Our first stop was the Catacombs of Santa Callisto located along the Appian Way. The Catacombs were very interesting. An actual church was located underground at the star of the Catacombs. We escorted though 2 levels for the Catacombs observing the different type of tombs that people were buried in.
    Our second stop was at the Basilica of St. John (San Giovanni) the Cathedral of Rome. This is the largest church in Rome, technically excluding St. Peter's Basilica in Vatican City. After touring the Basilica we crossed the street and toured the Latern Palace including the Holy Staircase. The Holy Staircase has approximately 32 steps and could only be ascended on your knees.

    Our last stop was the Basilica of Santa Maria Maggiore. This large, beautiful church is the most important church in Rome dedicated to the Virgin Mary, there are over 60 churches in Rome that are so dedicated.

    After the tour was over we walked to the Church of St. Peter in Chains (San Pietro in Vincoli) and observed the chains that St. Peter wore before he was crucified. An interesting fact about St. Peter was he was crucified upside down at his request. He did not want to die in the same manner as Christ. An interesting side note to our trip to this church was there was a wedding occurring while others, including us, toured the church. Neither bride or groom or their respective families seemed to mind. I presume that they know to expect that when they booked the church.

    After we finished touring the church we stopped at a little Trattoria on the way back to the hotel for a slightly early dinner. I grabbed some gelato at the bar down the street from the hotel and we called it a night.

    Sunday, day 11 Rome

    On our last day in Rome we decided to take a tour of Pompeii via a local tour company. The morning in started very early, arriving at the agency terminal at about 7:15 for a three hour trip south to Naples and then on to Pompeii.

    A word on the tour: like many tours it was somewhat contrived-- we had a stop at a "museum" on coral and cameo making. The part dedicated to showing how cameos were made took about 30 a seconds with the rest of the time left to peruse the various wares for sale. After this we went into the city of new Pompeii for lunch. Lunch was a joke. First we walked about half a mile from where the bus dropped us off to a little restaurant located near the city square. Once we arrived we were given the option of soup or pasta for our first course with a choice of "meat" or "fish" for our second course. C and I should have run at that point and just found a sandwich or slice of pizza to munch on but we held out hope that lunch would prove to be worth the trek--it wasn't. The pasta and sauce was tasteless; the fish C had was some limp filet with little flavor; the pork I was given was even worse. Our last course was a sad collection of mixed fruit. The owner should be prosecuted for crimes against gastronomy.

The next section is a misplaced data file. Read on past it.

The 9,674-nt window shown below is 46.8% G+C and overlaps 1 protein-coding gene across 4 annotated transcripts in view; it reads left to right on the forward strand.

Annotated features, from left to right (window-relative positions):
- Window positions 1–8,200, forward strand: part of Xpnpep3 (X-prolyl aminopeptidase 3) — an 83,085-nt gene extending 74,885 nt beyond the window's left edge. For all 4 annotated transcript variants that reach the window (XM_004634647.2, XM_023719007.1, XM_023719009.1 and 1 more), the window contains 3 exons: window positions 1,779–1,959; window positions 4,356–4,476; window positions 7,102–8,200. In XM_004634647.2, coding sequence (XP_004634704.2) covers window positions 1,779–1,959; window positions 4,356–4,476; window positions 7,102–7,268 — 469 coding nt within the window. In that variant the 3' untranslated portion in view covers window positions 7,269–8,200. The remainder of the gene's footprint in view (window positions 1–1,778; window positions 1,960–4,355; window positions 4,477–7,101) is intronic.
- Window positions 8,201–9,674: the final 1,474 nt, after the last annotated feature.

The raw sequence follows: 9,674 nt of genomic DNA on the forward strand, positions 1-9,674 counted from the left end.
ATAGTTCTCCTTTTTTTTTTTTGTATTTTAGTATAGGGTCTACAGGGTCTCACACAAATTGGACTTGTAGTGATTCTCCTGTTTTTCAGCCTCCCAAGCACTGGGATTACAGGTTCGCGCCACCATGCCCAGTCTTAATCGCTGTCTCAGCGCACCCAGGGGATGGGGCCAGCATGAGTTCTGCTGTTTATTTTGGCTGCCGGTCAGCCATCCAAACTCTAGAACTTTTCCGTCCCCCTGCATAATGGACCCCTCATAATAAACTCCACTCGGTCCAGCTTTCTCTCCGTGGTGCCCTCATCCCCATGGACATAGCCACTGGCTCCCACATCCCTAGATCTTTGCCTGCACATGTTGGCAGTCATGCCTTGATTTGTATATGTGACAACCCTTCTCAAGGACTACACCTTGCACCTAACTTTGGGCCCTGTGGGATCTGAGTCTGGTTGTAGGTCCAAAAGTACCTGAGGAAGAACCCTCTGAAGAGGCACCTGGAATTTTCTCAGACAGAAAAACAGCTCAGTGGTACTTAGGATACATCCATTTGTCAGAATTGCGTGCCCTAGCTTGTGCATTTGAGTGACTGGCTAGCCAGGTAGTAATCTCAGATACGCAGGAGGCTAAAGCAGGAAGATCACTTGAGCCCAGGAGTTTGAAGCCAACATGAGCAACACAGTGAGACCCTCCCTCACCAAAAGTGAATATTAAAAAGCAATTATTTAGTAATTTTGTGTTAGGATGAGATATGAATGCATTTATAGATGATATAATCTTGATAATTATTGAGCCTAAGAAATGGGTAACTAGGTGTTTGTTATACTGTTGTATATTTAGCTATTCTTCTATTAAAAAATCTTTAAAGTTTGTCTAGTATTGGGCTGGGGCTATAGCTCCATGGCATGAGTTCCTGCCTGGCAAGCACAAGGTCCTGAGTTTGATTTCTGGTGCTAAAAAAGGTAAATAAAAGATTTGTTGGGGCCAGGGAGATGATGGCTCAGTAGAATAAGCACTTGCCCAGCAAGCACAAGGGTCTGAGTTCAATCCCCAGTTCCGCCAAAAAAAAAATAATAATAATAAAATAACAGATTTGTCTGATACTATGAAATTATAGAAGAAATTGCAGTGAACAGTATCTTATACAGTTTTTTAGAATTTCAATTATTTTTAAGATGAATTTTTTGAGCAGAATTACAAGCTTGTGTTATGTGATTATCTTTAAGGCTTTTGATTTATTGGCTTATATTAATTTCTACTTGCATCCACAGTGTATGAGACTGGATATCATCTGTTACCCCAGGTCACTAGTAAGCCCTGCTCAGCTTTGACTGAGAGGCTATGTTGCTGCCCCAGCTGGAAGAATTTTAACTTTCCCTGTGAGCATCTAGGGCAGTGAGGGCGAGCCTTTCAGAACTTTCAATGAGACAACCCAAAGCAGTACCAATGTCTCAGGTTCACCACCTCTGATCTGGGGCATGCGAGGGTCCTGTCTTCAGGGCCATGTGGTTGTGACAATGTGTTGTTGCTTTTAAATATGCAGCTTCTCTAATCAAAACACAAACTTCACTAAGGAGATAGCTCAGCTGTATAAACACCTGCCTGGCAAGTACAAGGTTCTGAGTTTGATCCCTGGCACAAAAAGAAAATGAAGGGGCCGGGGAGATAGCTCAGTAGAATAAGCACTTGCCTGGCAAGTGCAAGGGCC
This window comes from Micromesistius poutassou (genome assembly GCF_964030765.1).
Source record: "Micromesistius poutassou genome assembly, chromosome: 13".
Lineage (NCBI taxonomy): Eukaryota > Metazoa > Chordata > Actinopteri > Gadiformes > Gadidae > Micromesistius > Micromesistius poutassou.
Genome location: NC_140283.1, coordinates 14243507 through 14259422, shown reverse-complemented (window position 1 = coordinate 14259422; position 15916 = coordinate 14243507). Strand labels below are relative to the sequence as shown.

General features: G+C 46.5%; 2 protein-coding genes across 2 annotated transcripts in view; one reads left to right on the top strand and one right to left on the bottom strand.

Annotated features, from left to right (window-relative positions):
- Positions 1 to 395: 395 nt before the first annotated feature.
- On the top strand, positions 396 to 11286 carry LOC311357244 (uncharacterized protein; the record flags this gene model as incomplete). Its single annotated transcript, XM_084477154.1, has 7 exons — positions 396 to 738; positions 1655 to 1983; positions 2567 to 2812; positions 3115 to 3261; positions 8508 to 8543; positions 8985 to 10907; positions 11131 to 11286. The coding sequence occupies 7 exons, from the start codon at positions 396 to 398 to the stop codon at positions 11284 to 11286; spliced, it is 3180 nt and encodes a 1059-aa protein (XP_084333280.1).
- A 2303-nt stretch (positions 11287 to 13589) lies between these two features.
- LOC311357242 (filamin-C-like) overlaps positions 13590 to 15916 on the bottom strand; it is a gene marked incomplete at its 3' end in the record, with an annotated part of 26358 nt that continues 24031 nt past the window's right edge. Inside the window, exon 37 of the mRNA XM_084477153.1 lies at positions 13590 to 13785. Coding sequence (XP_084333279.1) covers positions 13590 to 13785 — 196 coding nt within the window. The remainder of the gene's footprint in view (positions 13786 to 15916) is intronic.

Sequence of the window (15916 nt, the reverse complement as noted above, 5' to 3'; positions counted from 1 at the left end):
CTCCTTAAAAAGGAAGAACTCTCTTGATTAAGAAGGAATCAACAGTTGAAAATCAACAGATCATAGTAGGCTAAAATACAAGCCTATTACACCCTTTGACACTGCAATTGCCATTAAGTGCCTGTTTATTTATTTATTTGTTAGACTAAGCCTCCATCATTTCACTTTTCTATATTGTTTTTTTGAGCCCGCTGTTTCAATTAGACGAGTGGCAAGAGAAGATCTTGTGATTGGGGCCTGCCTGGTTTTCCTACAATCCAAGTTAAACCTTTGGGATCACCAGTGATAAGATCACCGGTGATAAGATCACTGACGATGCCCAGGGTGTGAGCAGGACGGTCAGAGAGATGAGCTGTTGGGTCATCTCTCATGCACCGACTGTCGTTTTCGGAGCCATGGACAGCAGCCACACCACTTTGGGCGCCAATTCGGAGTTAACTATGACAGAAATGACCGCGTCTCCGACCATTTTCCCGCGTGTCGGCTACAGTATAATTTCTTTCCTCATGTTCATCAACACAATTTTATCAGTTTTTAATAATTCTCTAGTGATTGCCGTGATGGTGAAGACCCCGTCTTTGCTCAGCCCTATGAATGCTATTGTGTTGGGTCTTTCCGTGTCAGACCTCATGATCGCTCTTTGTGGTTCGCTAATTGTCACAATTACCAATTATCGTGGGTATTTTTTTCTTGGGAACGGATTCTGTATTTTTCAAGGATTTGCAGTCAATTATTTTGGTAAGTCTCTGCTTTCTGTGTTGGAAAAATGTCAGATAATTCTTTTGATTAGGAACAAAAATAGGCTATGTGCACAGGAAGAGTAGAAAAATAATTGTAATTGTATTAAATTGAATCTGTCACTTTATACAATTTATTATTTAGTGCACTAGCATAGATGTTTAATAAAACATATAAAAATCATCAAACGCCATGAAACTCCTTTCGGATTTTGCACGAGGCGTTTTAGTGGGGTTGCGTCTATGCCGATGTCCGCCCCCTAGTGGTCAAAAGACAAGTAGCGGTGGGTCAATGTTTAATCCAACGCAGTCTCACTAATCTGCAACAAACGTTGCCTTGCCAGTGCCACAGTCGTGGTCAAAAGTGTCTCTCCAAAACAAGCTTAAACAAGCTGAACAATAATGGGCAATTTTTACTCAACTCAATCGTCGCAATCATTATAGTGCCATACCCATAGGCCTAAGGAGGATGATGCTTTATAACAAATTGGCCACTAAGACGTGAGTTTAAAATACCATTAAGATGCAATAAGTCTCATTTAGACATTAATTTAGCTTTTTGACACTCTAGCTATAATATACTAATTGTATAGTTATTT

Finally after a 3 hour drive, being subjected to a shill sale for cameos and a lunch that reminded me of what I ate in my old high school cafeteria we finally were allowed to see the ruins of Pompeii. I'm happy to report that Pompeii was worth all of the BS leading up to it. We had a very interesting and through two hour tour of the site. We were able to view original artwork and saw a few skulls/bones just to keep things interesting. The entire site is huge and we clearly did not see everything but I'm satisfied we saw the highlights. Overall the tour was worth it, the other crap notwithstanding.

    We finally made it back to our hotel at about 10 pm, which was about an hour and half later than I expected. We ended up eating our final dinner in Rome in a small restaurant about 100 feet from the hotel. Despite have some of the clear signs of not being very good (i.e.: an owner or manager standing outside beckoning you in and being pretty empty) it proved to be an excellent final dinner. One last gelato from the bar and it was back to the hotel to pick and prepare for the long trip back to Des Moines the following morning.

    Random thoughts on Rome